Muniz v. Cavazos, et al
United States Court of Appeals Tenth Circuit
UNITED STATES COURT OF APPEALS TENTH CIRCUIT
January 18, 2008
Elisabeth A. Shumaker Clerk of Court
FRANK MUNIZ, Plaintiff-Appellant, v. BEN CAVAZOS, Correctional Officer, Central New Mexico Correctional Facility; NEW MEXICO DEPARTMENT OF CORRECTIONS; STATE OF NEW MEXICO; GARY JOHNSON, Former New Mexico Governor; ROBERT PERRY, Former New Mexico Corrections Secretary; RONALD LYTLE, Warden, Central New Mexico Correctional Facility; BRIAN CULP, Associate Warden, Central New Mexico Correctional Facility; CARLOS TOERS-BIJNS, Associate Warden, Central New Mexico Correctional Facility; MAJOR WHITE, Central New Mexico Correctional Facility; VICTOR VALLEJOS, Lieutenant, Central New Mexico Correctional Facility; PITA FINCHER, Lieutenant, Central New Mexico Correctional Facility; JERRY MARTINEZ, Lieutenant, Central New Mexico Correctional Facility; LARRY MARTINEZ, Lieutenant, Central New Mexico Correctional Facility; CAPTAIN RUPERT, Central New Mexico Correctional Facility; CENTRAL NEW MEXICO RECEIVING AND DIAGNOSTIC CENTER-RDC, No. 07-2054 (D. New Mexico) (D.C. No. 03-30-MCA/RHS)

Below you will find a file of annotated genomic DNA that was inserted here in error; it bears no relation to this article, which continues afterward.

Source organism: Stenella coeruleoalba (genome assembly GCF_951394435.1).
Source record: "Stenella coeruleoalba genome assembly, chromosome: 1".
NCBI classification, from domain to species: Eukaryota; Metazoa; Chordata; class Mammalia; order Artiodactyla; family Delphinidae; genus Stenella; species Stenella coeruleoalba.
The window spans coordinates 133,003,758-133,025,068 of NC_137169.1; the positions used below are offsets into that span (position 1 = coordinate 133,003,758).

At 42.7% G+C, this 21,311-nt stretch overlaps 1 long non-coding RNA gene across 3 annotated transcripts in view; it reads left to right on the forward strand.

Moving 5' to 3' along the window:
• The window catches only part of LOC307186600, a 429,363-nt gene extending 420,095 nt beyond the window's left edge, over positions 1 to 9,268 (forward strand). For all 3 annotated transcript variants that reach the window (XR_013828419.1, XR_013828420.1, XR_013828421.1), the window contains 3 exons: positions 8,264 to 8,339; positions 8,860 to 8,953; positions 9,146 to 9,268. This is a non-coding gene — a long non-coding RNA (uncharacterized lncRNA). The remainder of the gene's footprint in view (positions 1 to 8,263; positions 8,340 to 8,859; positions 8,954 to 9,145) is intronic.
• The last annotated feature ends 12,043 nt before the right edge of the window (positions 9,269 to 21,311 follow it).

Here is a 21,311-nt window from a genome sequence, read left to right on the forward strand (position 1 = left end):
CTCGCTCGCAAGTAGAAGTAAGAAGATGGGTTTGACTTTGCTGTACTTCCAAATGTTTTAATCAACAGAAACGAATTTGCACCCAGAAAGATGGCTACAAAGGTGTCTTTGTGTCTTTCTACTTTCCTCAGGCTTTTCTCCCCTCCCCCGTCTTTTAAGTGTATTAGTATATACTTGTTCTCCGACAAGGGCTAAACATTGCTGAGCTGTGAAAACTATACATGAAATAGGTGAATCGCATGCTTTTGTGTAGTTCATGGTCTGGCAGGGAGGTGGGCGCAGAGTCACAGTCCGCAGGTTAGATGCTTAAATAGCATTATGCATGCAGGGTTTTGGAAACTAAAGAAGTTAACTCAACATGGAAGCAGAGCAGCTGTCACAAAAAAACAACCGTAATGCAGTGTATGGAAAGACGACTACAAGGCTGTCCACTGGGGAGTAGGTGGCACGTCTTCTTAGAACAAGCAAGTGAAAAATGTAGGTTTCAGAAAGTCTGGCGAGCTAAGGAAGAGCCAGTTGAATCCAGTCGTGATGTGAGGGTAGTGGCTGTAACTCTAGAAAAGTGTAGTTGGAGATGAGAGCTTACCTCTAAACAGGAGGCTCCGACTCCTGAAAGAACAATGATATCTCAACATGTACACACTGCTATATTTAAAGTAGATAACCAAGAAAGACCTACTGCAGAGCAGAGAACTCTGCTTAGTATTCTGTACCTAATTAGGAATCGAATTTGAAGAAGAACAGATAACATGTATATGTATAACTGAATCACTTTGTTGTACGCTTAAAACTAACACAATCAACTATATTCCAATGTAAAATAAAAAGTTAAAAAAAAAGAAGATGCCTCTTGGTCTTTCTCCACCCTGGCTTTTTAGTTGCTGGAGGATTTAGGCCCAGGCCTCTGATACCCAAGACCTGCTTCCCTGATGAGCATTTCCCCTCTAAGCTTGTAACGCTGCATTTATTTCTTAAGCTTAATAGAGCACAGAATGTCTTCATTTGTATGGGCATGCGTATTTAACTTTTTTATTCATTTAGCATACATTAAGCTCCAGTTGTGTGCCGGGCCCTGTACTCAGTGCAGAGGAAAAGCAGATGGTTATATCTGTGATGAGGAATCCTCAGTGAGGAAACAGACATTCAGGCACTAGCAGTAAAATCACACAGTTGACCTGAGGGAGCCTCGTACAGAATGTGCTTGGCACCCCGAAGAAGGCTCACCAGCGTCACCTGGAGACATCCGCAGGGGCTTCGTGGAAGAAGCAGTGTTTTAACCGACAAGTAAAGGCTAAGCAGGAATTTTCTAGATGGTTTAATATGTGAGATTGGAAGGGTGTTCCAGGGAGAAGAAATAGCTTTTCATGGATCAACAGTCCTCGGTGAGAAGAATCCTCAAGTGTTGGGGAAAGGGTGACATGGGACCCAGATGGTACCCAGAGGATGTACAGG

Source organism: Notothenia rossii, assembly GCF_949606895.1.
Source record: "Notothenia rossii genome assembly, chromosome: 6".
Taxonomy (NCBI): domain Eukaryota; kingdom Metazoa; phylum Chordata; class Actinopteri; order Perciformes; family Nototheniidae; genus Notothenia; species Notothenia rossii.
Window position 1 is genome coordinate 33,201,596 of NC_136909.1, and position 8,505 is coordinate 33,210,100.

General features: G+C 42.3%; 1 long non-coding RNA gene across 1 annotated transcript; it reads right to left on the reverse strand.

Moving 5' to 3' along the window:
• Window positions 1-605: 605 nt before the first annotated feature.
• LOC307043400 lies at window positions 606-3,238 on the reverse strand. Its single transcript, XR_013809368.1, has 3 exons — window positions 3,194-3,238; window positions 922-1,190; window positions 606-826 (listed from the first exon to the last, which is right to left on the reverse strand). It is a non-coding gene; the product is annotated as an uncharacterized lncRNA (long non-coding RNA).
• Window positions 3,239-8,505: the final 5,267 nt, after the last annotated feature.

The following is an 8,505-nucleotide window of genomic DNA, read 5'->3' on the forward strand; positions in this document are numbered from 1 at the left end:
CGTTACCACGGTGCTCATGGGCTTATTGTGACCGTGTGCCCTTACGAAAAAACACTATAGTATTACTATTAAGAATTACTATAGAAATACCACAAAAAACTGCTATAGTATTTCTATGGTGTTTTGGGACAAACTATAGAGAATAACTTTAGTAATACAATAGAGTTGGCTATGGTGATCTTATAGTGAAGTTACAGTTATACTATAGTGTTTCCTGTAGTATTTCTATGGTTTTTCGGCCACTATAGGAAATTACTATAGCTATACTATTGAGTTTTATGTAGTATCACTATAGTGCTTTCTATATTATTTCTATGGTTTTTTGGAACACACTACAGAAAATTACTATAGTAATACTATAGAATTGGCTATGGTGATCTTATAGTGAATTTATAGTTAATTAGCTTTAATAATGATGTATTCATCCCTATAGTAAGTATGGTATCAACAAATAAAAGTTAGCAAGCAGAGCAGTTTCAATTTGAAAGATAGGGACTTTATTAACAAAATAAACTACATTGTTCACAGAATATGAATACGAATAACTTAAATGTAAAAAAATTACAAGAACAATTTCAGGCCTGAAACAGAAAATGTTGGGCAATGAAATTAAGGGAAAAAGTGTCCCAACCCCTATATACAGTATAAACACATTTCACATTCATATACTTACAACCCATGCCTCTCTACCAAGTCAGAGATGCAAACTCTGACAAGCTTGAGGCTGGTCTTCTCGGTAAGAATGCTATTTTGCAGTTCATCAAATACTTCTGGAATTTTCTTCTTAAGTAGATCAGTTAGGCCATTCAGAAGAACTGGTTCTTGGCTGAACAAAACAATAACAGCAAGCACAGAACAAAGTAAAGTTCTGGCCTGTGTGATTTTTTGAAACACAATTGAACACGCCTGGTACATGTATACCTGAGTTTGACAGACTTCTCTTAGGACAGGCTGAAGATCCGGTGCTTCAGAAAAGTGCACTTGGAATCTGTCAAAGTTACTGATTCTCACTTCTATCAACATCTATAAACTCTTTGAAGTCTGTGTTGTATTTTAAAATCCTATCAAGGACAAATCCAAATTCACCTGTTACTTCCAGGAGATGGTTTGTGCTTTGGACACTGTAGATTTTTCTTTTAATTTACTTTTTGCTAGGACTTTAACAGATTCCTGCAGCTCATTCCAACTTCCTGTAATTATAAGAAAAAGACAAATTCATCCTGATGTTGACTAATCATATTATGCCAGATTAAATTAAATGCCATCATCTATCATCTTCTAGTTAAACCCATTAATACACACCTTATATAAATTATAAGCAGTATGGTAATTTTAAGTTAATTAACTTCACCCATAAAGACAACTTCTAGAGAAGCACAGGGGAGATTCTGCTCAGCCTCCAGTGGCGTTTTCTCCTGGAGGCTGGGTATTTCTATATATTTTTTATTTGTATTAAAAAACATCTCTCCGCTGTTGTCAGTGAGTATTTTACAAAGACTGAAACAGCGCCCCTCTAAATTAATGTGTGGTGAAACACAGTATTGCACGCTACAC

unknown named authorized agent; LOUIS SANCHEZ, Classification Officer, Central New Mexico Correctional Facility; Ms. BEN-COMO, Caseworker, Central New Mexico; ELMER BUSTOS, New Mexico Director of Adult Prisons; NEW MEXICO ADULT PRISONS, CENTRAL BUREAU OF CLASSIFICATION - CBC, Unknown named authorized agents; JAMES DICKIE, Former New Mexico State Police Officer, Defendants-Appellees.
ORDER AND JUDGMENT *
Before HENRY, Chief Judge, TYMKOVICH and HOLMES, Circuit Judges. **
Frank Muniz, a New Mexico state prisoner proceeding pro se, appeals the district court's decision denying his Motion to File Retarded Appeal. Because